Senate candidate Joe O'Dea's business record in the spotlight
Republican U.S. Senate candidate and construction company owner Joe O'Dea's record as an employer is drawing scrutiny to the campaign trail for dozens of worker safety and wage violations and multiple lawsuits.
Why it matters: O'Dea — a first-time candidate with a limited political record — is leaning on his business background to draw contrast to Democratic incumbent U.S. Sen. Michael Bennet, who has served since his 2009 appointment.
- The Republican's pitch is to "rebuild" Washington.
Driving the news: O'Dea's Denver-based company Concrete Express Inc. — which now employs 300 people — since its founding in 1988 has been fined $135,000 by the federal Occupational Safety and Health Administration for 28 worker safety violations, the Denver Business Journal reports.
- The most significant is a fine from 2008, after part of a floor collapsed at a Greenwood Village high-rise in 2007, injuring 13 employees of a subcontractor. O'Dea's company, which was fined $107,500, sued the subcontractor and entered into an undisclosed settlement.
- Other fines over the years varied from $561 to $10,000.
Of note: O'Dea's company also was cited for 26 wage violations and 13 violations related to inadequate payment of workers since its founding in 1988.
What he's saying: "I think anybody who'd been involved in a business understands it because they've been a victim of it," the Republican candidate said in response to questions about the violations.
- "I've got literally hundreds of employees who have worked here and retired here … I'm just going to stand by that record," he added.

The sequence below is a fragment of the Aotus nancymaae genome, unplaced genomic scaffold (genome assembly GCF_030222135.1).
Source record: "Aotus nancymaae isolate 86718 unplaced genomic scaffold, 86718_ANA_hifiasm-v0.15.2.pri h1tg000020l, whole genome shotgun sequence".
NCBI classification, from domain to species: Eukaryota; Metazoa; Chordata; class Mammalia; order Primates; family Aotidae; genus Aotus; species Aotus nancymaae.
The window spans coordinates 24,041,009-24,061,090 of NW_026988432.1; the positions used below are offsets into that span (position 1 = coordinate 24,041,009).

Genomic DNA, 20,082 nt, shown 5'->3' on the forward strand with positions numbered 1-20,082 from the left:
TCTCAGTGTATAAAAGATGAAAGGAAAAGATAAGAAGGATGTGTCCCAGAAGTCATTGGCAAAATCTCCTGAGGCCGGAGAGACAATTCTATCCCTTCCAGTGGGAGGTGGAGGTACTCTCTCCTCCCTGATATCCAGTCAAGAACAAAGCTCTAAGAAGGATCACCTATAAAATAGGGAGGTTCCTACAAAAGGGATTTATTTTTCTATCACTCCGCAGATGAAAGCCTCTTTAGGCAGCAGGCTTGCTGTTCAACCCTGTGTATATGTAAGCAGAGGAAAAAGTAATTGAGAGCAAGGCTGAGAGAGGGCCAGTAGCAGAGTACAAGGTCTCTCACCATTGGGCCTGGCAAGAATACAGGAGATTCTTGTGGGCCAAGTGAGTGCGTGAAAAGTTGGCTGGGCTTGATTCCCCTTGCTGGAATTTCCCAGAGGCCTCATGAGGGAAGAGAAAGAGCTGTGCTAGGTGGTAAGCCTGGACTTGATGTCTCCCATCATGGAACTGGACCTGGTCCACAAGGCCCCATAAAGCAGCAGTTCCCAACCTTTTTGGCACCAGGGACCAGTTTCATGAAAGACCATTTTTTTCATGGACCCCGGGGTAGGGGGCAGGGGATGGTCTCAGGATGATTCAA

Between the lines: Concrete Express initially stuck to its name, but expanded its scope to work on bridges, site development and water and recreation projects.
- O'Dea said 85% of the company's projects are paid for by governments. And Colorado Newsline estimates Concrete Express has received $400 million from federal, state and local government contracts.
- Prominent projects include Coors Field's parking lots, reconstruction of the Chatfield Dam reservoir and a new project to reconnect the Colorado River around Windy Gap Dam — the latter of which is possible after Bennet helped secure the funding.
Of note: O'Dea began construction work after high school and dropped out of college a semester early to start Concrete Express. He launched his career as a union contractor, but he has since dismissed unions, saying they "outlived a lot of their usefulness."
- In turn, Dennis Dougherty, executive director of the Colorado AFL-CIO, which is backing Bennet, called O'Dea "a corporate wolf in worker's clothing."
The intrigue: O'Dea's critics, who are attempting to bring attention to his leadership at Concrete Express, are spotlighting two lawsuits against the company.
- One involved a human resource manager who filed a 2019 lawsuit alleging age and disability discrimination after leaving the company. The case was settled with a non-disclosure agreement and O'Dea contends the evidence disputes the claims.
- Another involved a Concrete Express gravel truck driver who killed a Boulder cyclist in 2006 and was cited for being overloaded with defective brakes. The company settled and the parties signed a non-disclosure agreement.
The other side: "He's highly respected in Colorado," the state Contractors Association leader Tony Milo said of O'Dea, who once led the organization and served on its board. "I think anyone who's trying to disparage him, or his company, is being purely political."
What's next: ProgressNow, a liberal advocacy organization, says it has identified more than 20 other parties injured by Concrete Express and is calling for O'Dea to release the parties from any limits on talking about the incidents.
- O'Dea's campaign declined to respond to the demand when asked by Axios Denver.
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